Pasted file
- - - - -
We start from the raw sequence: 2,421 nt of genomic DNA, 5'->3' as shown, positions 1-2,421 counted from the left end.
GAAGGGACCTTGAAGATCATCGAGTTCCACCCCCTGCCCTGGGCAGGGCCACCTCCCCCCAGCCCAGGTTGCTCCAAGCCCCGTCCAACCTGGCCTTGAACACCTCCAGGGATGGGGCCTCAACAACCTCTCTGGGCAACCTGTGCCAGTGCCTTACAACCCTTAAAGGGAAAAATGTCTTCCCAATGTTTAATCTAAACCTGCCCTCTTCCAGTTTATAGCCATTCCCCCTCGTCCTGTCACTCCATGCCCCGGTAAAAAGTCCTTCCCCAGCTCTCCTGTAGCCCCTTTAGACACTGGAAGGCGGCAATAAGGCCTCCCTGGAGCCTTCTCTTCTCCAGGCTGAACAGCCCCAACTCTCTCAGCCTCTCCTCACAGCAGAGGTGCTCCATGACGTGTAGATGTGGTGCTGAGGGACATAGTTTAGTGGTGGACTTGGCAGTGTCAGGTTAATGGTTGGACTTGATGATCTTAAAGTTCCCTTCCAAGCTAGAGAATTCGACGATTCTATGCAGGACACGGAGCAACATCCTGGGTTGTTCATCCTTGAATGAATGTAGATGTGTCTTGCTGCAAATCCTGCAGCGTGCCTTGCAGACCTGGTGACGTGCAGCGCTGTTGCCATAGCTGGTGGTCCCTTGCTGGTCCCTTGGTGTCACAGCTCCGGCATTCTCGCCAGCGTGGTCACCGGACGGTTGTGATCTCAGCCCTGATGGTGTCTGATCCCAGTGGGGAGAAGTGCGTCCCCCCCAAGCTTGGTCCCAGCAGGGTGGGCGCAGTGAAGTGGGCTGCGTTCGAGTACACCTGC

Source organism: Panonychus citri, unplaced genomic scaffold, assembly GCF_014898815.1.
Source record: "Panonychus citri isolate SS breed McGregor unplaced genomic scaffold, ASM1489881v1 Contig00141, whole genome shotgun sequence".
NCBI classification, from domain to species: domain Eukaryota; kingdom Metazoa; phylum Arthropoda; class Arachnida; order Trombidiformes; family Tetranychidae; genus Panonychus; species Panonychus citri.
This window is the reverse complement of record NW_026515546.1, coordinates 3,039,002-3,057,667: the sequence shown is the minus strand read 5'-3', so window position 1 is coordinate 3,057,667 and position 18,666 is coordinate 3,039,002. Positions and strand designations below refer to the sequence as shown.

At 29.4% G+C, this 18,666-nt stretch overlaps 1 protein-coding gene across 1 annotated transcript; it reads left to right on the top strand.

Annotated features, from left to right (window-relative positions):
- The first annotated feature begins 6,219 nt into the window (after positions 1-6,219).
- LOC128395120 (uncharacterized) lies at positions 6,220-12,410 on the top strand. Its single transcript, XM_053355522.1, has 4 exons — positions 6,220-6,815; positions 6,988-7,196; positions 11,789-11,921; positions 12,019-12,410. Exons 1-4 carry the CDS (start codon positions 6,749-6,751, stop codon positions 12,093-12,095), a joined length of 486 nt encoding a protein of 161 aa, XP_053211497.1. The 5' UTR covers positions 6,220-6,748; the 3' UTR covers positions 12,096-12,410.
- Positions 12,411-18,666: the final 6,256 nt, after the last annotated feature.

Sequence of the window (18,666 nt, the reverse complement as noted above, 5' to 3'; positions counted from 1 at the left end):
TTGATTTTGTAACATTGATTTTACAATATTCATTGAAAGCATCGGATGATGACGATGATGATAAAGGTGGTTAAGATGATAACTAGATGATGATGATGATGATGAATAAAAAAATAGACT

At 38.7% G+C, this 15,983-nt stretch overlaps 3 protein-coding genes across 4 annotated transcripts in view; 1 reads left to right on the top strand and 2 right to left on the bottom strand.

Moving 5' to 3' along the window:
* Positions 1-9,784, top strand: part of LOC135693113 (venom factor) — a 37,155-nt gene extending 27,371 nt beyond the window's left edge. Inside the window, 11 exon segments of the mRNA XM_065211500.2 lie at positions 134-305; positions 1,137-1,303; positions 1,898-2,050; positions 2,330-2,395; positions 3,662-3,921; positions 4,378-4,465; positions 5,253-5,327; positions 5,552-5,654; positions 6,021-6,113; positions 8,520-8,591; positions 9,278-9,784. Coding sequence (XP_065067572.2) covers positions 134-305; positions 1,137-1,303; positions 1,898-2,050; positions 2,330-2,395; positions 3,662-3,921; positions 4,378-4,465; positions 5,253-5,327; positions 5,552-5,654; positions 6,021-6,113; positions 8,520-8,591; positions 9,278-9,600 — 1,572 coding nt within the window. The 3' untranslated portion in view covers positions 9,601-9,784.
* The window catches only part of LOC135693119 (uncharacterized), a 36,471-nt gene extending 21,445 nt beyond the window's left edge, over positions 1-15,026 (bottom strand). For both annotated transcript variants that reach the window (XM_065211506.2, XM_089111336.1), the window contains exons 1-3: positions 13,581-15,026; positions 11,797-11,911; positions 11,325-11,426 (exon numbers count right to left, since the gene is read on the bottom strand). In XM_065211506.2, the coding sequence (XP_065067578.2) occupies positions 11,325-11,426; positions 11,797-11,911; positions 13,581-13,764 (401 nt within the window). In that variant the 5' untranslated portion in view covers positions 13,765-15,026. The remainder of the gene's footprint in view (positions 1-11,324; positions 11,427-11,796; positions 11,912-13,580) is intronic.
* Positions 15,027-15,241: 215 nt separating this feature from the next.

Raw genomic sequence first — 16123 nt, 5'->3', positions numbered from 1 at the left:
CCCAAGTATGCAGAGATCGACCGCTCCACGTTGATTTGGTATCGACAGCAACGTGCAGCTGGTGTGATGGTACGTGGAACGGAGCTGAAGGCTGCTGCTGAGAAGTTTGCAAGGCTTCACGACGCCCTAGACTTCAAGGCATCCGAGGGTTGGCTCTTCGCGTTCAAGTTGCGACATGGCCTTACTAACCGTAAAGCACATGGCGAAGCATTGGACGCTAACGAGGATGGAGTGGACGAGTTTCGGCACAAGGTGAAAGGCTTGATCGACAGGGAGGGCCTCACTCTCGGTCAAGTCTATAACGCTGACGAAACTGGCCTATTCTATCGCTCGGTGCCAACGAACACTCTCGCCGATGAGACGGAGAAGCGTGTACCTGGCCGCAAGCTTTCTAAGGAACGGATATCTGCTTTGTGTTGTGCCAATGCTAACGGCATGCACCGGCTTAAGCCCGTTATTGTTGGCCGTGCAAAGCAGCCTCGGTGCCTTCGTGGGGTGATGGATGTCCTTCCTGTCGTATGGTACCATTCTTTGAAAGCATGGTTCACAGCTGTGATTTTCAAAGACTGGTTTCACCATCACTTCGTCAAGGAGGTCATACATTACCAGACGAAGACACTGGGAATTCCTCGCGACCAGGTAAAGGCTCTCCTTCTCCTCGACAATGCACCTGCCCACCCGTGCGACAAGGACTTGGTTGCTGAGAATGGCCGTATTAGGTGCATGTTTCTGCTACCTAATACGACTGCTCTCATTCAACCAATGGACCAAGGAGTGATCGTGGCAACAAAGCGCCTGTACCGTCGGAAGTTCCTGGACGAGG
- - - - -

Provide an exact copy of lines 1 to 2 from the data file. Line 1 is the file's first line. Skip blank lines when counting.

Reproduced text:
We start from the raw sequence: 2,421 nt of genomic DNA, 5'->3' as shown, positions 1-2,421 counted from the left end.
GAAGGGACCTTGAAGATCATCGAGTTCCACCCCCTGCCCTGGGCAGGGCCACCTCCCCCCAGCCCAGGTTGCTCCAAGCCCCGTCCAACCTGGCCTTGAACACCTCCAGGGATGGGGCCTCAACAACCTCTCTGGGCAACCTGTGCCAGTGCCTTACAACCCTTAAAGGGAAAAATGTCTTCCCAATGTTTAATCTAAACCTGCCCTCTTCCAGTTTATAGCCATTCCCCCTCGTCCTGTCACTCCATGCCCCGGTAAAAAGTCCTTCCCCAGCTCTCCTGTAGCCCCTTTAGACACTGGAAGGCGGCAATAAGGCCTCCCTGGAGCCTTCTCTTCTCCAGGCTGAACAGCCCCAACTCTCTCAGCCTCTCCTCACAGCAGAGGTGCTCCATGACGTGTAGATGTGGTGCTGAGGGACATAGTTTAGTGGTGGACTTGGCAGTGTCAGGTTAATGGTTGGACTTGATGATCTTAAAGTTCCCTTCCAAGCTAGAGAATTCGACGATTCTATGCAGGACACGGAGCAACATCCTGGGTTGTTCATCCTTGAATGAATGTAGATGTGTCTTGCTGCAAATCCTGCAGCGTGCCTTGCAGACCTGGTGACGTGCAGCGCTGTTGCCATAGCTGGTGGTCCCTTGCTGGTCCCTTGGTGTCACAGCTCCGGCATTCTCGCCAGCGTGGTCACCGGACGGTTGTGATCTCAGCCCTGATGGTGTCTGATCCCAGTGGGGAGAAGTGCGTCCCCCCCAAGCTTGGTCCCAGCAGGGTGGGCGCAGTGAAGTGGGCTGCGTTCGAGTACACCTGC